There’s a great SNL skit that just aired: posing as a commercial for Russel-Stover chocolates, the skit has white men giving their black girlfriend/wives a heart-shaped box of chocolate containing black heroes from American history. The women are horrified by their partner’s awkward choice. The joke is on men, who as a group can’t quite seem to figure out the right gifts for women. And the joke is on white people for failing to know the right way to acknowledge their black counterparts’ difference.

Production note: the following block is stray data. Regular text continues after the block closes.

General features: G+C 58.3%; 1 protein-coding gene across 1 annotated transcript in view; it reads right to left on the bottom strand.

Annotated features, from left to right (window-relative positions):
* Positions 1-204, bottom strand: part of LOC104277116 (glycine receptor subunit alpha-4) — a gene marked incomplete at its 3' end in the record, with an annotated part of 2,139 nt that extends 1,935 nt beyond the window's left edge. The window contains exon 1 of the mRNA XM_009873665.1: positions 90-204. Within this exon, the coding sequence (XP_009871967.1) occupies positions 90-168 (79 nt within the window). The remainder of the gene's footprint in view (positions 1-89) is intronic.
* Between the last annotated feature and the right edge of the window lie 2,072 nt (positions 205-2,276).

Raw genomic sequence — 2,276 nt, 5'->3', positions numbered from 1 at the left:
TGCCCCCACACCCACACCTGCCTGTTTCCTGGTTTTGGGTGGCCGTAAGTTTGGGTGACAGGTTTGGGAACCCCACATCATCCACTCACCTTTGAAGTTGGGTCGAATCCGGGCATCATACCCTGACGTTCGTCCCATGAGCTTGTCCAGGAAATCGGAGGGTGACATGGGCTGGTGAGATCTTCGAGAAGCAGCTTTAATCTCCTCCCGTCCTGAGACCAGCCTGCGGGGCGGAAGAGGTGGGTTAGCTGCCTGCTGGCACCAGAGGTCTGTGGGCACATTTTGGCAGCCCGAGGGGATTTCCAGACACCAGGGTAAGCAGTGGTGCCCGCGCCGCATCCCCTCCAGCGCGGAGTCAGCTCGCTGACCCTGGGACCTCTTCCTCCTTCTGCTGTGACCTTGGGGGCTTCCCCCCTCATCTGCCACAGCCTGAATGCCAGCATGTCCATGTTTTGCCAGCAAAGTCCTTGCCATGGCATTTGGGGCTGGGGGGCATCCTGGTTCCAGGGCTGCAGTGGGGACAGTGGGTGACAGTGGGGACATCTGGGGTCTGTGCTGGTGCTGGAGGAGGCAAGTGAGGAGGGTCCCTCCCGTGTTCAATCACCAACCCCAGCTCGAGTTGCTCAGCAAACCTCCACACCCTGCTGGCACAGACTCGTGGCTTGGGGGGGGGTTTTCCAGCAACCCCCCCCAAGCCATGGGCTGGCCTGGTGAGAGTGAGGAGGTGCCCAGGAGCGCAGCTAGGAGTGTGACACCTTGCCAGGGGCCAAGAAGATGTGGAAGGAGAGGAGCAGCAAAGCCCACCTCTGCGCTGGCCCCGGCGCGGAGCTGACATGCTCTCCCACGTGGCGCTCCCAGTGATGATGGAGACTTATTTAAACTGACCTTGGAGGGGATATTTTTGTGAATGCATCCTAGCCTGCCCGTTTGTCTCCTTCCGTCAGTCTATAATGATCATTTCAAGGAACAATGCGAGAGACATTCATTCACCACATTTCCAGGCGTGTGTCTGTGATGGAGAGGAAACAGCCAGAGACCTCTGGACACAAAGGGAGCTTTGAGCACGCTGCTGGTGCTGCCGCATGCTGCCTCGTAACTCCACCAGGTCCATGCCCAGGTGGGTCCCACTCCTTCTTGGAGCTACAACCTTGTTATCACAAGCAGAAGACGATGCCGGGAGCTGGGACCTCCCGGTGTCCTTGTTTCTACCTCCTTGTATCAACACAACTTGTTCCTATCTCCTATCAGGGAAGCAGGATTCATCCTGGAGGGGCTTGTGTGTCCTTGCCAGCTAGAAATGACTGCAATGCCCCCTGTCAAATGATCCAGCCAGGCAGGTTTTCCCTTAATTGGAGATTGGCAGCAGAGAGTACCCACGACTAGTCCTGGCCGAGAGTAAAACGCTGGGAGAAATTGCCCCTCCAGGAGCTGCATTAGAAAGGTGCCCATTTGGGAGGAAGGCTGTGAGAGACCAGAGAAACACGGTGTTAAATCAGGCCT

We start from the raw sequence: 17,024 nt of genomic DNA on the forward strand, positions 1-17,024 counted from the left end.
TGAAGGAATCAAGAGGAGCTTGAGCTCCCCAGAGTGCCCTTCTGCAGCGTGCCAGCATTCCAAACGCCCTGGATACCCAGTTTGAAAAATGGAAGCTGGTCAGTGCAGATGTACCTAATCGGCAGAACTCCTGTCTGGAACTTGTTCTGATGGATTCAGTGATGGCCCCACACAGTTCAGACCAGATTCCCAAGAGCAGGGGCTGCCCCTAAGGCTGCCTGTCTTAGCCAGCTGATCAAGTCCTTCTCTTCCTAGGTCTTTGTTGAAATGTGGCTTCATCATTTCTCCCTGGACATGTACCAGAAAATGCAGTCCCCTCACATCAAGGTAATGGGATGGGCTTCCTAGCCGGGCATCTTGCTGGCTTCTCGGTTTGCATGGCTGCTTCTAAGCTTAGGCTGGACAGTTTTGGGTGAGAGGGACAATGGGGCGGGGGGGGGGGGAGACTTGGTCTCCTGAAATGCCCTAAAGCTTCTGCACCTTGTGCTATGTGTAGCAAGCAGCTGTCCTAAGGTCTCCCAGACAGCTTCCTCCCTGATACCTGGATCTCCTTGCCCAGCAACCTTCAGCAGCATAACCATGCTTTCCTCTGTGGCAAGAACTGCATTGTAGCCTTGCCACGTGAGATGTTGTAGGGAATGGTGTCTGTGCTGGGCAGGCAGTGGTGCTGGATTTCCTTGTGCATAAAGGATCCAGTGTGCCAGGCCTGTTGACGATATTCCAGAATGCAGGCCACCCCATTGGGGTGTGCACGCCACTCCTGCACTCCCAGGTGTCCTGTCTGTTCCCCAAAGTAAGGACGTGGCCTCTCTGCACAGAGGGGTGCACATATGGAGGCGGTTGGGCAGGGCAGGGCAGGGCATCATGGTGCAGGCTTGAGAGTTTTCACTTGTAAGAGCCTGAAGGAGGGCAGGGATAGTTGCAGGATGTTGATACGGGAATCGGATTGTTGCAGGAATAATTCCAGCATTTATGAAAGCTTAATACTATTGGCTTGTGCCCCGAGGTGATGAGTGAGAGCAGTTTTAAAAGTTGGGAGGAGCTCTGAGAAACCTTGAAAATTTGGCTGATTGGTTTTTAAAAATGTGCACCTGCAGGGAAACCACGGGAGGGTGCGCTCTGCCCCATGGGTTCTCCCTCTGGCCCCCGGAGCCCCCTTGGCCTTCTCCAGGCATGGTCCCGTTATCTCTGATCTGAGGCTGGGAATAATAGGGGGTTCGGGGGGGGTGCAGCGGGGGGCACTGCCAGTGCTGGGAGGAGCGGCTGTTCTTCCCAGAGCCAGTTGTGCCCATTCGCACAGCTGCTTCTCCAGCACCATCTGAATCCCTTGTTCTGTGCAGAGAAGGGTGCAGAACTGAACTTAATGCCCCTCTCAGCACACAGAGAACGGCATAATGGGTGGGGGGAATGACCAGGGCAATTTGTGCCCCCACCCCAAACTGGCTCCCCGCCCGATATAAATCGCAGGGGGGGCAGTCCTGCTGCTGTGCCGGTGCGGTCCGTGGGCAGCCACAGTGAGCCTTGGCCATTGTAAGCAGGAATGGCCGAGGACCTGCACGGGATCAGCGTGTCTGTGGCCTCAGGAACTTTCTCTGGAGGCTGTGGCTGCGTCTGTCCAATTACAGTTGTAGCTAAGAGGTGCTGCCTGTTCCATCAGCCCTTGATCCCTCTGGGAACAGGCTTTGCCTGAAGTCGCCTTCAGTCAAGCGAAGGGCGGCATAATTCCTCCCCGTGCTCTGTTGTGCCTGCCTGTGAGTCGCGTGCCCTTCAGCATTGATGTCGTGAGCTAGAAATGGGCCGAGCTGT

The skit plays well, our sympathy is with the younger of the two black women, who gazes at the camera with a compassionate mixture of I-love-him-but-WTF? But the skit gets at the larger cultural problem I was thinking about in a prior blog post, mainly, we, the people who are just becoming aware of their whiteness, don’t have a clue what to do with it. I think–I hope–we are moving past the “white guilt” era into something new. But there remains this uncomfortable, awkward glob [“glob” being the best word I can think of for an undefined mass] that needs in some way to be dealt with. And by “glob” I also mean that I don’t think this discomfort should just disappear. Every man that I am in a relationship with, which is to say my dad, brothers, husband, and friends, have transitioned well to a feminist worldview (and i largely and intentionally ignore my cousins and uncles). But I think this struggle, black/white in America, is much further down in white people’s psyches, and less likely to be pulled into full view because there is so much segregation.